End of August. Time to update one of my all-time favourite football cartoons. If I remember correctly, it dates from 1992, but it never seems to become obsolete. You just have to update the text of the first three panels of the strip with what you see in the television news, and you can be sure that the fourth one is as valid as ever. (Of course you can feel FREE to replace ‘Bundesliga’ by ‘PremierLeague’, ‘Süper Lig’, ‘Primera División’, ‘Ligue 1′, ‘Extraklasa’, ‘Superligaen’ or whatever else you fancy). The cartoon will work in all European languages, and it would do so even without any words. In the continuous flow of unpleasant news, the start of the new season is always a most welcome interruption, and a moment full of fresh promises.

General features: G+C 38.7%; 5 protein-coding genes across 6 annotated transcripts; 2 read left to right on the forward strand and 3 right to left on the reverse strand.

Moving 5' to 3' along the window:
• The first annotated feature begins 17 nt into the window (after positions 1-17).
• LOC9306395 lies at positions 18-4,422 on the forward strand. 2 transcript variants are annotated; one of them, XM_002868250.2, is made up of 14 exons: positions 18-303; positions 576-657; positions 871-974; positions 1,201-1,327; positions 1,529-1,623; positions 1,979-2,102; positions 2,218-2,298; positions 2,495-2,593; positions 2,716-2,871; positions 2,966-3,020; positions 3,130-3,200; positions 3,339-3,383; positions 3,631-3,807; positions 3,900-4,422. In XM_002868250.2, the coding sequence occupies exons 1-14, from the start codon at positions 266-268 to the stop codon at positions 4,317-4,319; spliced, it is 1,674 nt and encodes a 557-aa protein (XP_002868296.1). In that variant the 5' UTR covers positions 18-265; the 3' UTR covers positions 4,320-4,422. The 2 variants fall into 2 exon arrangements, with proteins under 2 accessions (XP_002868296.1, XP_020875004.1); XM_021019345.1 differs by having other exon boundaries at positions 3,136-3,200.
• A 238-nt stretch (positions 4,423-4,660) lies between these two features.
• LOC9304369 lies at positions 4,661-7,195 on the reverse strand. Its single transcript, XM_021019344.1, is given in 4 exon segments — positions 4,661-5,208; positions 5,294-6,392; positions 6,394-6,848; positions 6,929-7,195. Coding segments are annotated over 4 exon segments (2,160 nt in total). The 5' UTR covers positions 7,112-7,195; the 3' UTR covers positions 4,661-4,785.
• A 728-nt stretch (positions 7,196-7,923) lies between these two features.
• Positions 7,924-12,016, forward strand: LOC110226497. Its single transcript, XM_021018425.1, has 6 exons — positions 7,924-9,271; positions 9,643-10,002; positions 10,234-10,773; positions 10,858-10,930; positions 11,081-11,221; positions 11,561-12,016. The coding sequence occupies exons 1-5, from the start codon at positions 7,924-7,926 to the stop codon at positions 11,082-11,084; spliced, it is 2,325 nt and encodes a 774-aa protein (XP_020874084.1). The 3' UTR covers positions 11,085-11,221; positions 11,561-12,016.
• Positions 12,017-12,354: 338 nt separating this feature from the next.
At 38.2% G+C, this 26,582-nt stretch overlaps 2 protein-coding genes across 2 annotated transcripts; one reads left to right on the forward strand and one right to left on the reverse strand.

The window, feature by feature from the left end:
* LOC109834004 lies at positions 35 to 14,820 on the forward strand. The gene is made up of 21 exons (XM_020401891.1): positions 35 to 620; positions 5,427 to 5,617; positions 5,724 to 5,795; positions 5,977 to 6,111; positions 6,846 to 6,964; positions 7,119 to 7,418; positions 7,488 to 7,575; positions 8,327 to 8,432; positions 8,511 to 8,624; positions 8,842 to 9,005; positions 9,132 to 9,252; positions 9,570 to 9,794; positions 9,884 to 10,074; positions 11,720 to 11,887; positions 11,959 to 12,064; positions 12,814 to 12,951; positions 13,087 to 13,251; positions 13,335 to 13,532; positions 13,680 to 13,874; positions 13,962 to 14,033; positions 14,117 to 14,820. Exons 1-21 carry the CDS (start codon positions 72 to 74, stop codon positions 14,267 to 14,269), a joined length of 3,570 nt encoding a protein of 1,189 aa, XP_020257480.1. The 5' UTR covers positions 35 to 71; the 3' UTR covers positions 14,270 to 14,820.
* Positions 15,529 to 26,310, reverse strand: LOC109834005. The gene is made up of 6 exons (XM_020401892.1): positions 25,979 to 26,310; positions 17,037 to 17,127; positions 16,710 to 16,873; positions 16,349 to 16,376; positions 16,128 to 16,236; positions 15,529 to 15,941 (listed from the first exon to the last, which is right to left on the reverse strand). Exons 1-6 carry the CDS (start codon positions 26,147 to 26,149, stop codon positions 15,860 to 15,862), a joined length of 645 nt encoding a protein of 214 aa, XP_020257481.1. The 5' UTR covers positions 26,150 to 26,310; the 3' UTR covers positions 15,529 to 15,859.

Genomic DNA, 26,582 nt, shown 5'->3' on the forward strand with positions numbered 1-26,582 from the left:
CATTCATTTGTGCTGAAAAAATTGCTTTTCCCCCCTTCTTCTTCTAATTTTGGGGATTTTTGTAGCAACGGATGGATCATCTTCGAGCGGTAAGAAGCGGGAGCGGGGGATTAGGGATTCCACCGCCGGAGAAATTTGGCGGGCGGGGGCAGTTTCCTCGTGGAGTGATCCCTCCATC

‘Season’ is a curious word to describe the rhythm of the championships. Very appropriately, football has borrowed its time frame from the world of the theatre: each season is both a drama in itself and a long sequence of individual dramas, with their unity of time, place and action, with heroes and villains, intrigues and narratives, story twists and surprises. The season has a more or less solemn opening, one or several climaxes, regular cliff-hangers, and, inevitably, a dénouement at the end. And the World Cup or continental championships may easily be compared to international summer festivals such as Edinburgh or Avignon, where legendary performances  are remembered, new trends are spotted, and stars are born. More than fifty years ago, the screenwriter and director Oliver Storz conceded in a newspaper article that ‘a good football match is always better than a bad theatre play’. For him, football was the modern form of popular culture in the sense of the commedia dell’arte, where ‘the time frame is defined, the characters are stock characters, the plot lines are given, the audience knows the actors and the roles they are going to play.’ (Stuttgarter Zeitung, June 1958.) It certainly is the most accessible of all forms of drama. Like a puppet show for children, it produces instant emotion in the audience and the excitement does not diminish with repetition. Quite the opposite: there is even a certain delight in finding the same characters and plot options again next time around. The magic of a puppet play only works if children are capable of forgetting everything else around them while it lasts. Once the play is over you kindly remind the kids that ‘it’s only a story!’ This is how they learn that both the total immersion and the capacity for ironical distance are necessary ingredients for the full enjoyment of the drama. It’s just the same with us grown-ups. We may not watch puppet plays anymore, but we found an even better commedia dell’arte to replace them (even if ‘it’s only a game!’). And we don’t seem to mind repetition. Season after season.


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